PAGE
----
Effect of Vitamin D3 Supplements on Development of Advanced Cancer: A Secondary Analysis of the VITAL Randomized Clinical Trial

JAMA Netw Open. 2020 Nov 2;3(11):e2025850. doi: 10.1001/jamanetworkopen.2020.25850.

Abstract

Importance: Epidemiologic and trial data suggest that vitamin D supplementation may reduce metastatic cancer and cancer mortality, reflecting shared biological pathways.

Objective: To follow up on the possible reduction in cancer death in the Vitamin D and Omega-3 Trial (VITAL) with an evaluation of whether vitamin D reduces the incidence of advanced (metastatic or fatal) cancer and an examination possible effect modification by body mass index.

Design, setting, and participants: VITAL is a randomized, double-blind, placebo-controlled, 2 × 2 factorial clinical trial of vitamin D3 (cholecalciferol, 2000 IU/d) and marine omega-3 fatty acids (1 g/d). This multicenter clinical trial was conducted in the United States; participants included men aged 50 years or older and women aged 55 years or older who were free of cancer and cardiovascular disease at baseline. Randomization took place from November 2011 through March 2014, and study medication ended on December 31, 2017. Data for this secondary analysis were analyzed from November 1, 2011, to December 31, 2017.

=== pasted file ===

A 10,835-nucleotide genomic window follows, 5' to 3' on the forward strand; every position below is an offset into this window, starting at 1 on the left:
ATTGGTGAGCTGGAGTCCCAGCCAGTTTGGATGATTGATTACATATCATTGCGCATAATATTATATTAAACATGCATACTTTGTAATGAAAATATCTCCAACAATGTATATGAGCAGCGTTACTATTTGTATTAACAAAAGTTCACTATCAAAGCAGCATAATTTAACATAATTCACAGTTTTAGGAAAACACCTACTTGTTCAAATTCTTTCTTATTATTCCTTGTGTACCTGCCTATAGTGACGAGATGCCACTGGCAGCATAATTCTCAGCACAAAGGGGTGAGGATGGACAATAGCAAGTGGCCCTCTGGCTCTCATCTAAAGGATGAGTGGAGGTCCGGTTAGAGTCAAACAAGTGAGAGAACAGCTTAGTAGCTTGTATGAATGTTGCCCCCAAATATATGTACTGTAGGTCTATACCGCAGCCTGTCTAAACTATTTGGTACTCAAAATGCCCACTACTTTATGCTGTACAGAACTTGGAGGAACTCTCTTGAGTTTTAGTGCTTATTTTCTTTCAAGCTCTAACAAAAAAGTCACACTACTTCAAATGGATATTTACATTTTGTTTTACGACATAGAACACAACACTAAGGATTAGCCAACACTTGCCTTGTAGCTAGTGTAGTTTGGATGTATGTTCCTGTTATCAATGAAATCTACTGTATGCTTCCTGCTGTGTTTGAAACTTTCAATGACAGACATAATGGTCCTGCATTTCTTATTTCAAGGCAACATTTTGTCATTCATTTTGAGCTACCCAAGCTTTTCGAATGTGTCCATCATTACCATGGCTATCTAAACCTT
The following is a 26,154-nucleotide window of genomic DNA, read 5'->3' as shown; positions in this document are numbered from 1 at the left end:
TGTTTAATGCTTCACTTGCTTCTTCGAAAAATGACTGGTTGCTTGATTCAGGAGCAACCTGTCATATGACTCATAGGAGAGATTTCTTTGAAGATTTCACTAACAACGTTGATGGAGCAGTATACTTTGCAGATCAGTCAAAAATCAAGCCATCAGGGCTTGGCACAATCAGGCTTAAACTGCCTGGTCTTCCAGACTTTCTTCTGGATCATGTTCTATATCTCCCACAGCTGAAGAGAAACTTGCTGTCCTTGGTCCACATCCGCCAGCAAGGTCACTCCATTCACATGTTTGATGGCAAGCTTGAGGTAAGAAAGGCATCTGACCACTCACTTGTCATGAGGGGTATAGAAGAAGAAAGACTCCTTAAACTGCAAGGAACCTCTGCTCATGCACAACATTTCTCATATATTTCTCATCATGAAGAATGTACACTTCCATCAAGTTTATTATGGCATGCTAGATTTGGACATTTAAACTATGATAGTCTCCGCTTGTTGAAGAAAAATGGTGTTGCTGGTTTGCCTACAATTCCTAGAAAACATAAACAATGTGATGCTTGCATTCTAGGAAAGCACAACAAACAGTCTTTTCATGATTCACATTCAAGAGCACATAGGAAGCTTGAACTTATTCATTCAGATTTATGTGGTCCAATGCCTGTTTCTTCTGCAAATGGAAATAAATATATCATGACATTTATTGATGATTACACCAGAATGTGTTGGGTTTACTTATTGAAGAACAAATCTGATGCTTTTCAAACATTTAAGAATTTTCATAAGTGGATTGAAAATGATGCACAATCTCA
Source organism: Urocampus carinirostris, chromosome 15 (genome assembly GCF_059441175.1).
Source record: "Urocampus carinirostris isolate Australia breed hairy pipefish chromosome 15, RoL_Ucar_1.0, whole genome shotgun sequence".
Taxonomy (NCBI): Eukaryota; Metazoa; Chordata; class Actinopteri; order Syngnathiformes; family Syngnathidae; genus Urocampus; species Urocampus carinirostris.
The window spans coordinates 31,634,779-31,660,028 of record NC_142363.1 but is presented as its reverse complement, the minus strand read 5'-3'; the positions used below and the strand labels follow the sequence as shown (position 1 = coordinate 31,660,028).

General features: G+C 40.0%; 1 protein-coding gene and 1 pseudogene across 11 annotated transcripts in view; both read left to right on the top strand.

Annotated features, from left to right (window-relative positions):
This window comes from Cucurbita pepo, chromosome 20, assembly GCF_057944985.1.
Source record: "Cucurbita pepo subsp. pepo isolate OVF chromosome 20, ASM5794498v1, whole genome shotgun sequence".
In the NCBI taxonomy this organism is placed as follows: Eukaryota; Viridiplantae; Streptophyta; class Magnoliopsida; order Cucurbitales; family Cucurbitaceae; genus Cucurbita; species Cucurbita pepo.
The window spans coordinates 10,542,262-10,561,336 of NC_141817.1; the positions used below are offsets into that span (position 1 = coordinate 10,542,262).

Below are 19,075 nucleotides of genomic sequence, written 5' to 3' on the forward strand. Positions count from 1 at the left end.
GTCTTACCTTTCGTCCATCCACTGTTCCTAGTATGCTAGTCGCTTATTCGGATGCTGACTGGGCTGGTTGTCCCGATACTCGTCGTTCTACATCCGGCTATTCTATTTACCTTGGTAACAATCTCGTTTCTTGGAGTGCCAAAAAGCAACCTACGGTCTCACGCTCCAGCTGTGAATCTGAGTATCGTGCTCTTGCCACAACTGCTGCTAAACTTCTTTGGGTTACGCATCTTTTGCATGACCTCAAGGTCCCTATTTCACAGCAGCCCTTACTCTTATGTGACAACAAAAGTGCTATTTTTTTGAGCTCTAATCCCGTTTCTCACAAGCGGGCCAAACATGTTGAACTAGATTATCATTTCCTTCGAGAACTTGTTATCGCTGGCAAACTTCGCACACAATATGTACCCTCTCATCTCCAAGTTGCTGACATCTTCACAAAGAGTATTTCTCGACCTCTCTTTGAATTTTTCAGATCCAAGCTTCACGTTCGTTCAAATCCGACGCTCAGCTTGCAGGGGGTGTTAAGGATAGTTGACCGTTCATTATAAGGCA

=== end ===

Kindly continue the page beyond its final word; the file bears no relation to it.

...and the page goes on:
Interventions: Vitamin D3 (cholecalciferol, 2000 IU/d) and marine omega-3 fatty acids (1 g/d) supplements.

Main outcomes and measures: For the present analysis, the primary outcome was a composite incidence of metastatic and fatal invasive total cancer, because the main VITAL study showed a possible reduction in fatal cancer with vitamin D supplementation and effect modification by body mass index (BMI; calculated as weight in kilograms divided by height in meters squared) for total cancer incidence reduction for individuals with normal BMI, but not for individuals with overweight or obesity. Secondary analyses included examination of BMI (<25, 25 to < 30, and ≥30) as effect modifiers of the observed associations.

Results: Among 25 871 randomized VITAL participants (51% female; mean [SD] age, 67.1 [7.1] years), 1617 were diagnosed with invasive cancer over a median intervention period of 5.3 years (range, 3.8-6.1 years). As previously reported, no significant differences for cancer incidence by treatment arm were observed. However, a significant reduction in advanced cancers (metastatic or fatal) was found for those randomized to vitamin D compared with placebo (226 of 12 927 assigned to vitamin D [1.7%] and 274 of 12 944 assigned to placebo [2.1%]; HR, 0.83 [95% CI, 0.69-0.99]; P = .04). When stratified by BMI, there was a significant reduction for the vitamin D arm in incident metastatic or fatal cancer among those with normal BMI (BMI<25: HR, 0.62 [95% CI, 0.45-0.86]) but not among those with overweight or obesity (BMI 25-<30: HR, 0.89 [95% CI, 0.68-1.17]; BMI≥30: HR, 1.05 [95% CI, 0.74-1.49]) (P = .03 for interaction by BMI).

Conclusions and relevance: In this randomized clinical trial, supplementation with vitamin D reduced the incidence of advanced (metastatic or fatal) cancer in the overall cohort, with the strongest risk reduction seen in individuals with normal weight.

Trial registration: ClinicalTrials.gov Identifier: NCT01169259.

Publication types

  • Research Support, Non-U.S. Gov't
  • Research Support, N.I.H., Extramural

Associated data

  • ClinicalTrials.gov/NCT01169259